Our love for our country and recognition that we have many big-hearted citizens sometimes lulls us into assuming that we act appropriately on the world stage. But ignorance too often breaks the connection between good intentions and smart behavior. Iran emerged from World War II with a parliamentary government and a democratically selected Prime Minister. But the British and Americans didn’t like his stand on oil – he wanted a larger share of the profits for his own country. At Britain’s urging, we helped stage a coup that took him down and reinstalled the Shah of Iran. Initially, the Prime Minister got wind of the coup and defeated it. But, in the American Embassy, a second coup was planned and executed. In 1953 the Shah of Iran was reinstalled and this country took credit for it.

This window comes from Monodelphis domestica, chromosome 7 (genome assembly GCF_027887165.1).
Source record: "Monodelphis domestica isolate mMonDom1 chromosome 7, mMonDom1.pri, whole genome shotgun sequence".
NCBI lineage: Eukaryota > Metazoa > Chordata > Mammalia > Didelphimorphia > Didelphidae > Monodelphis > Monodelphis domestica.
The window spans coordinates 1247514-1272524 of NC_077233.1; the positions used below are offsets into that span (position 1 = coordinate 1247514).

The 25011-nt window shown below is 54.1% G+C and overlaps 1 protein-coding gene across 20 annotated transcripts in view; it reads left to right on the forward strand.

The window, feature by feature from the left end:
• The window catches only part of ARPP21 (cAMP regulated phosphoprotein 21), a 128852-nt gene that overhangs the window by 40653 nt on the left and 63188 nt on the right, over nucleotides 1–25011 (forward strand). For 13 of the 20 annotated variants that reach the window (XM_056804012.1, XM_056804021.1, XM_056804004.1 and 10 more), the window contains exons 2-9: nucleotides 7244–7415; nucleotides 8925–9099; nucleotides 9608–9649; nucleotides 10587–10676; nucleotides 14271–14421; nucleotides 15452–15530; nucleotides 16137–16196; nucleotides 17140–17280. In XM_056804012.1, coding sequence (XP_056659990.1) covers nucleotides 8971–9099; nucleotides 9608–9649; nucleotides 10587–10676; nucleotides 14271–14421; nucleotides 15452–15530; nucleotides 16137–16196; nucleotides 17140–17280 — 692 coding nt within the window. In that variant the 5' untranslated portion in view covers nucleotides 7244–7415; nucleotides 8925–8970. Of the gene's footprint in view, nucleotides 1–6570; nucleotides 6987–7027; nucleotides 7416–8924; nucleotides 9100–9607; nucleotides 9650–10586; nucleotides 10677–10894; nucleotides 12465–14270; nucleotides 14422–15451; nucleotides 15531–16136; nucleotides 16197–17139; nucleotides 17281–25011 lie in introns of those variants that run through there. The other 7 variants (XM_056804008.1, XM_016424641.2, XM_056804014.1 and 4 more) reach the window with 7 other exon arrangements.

Stephen Gottlieb: Trump’s Blue Collar Posturing

May 23, 2017

Alfred Lubrano’s father was a bricklayer in Brooklyn. As an adult, Lubrano became a newsman and author. In his book, Limbo: Blue-Collar Roots, White-Collar Dreams,[1] Lubrano comments that in the blue collar world, “… there was no such thing as an unexpressed thought.” In the blue-collar world, it’s common to call each other names, to use strongly disparaging language, to describe ideas one dislikes as stupid or idiotic. There are three acceptable responses – suck it up, throw insults back or a punch in the nose. What is not acceptable is weakness. One acts; one does not complain.

I keep looking for ways to talk with supporters of the Administration. President Carter started the deregulation frenzy. That has become half of the Republican cut-and-deregulate refrain ever since, consistently repeated by the current White House and the Republicans in Congress. I’d like to focus on the things that will affect those of us who are, financially speaking, ordinary, middle-class Americans.

Stephen Gottlieb: Should We Just “Get Over it”?

May 9, 2017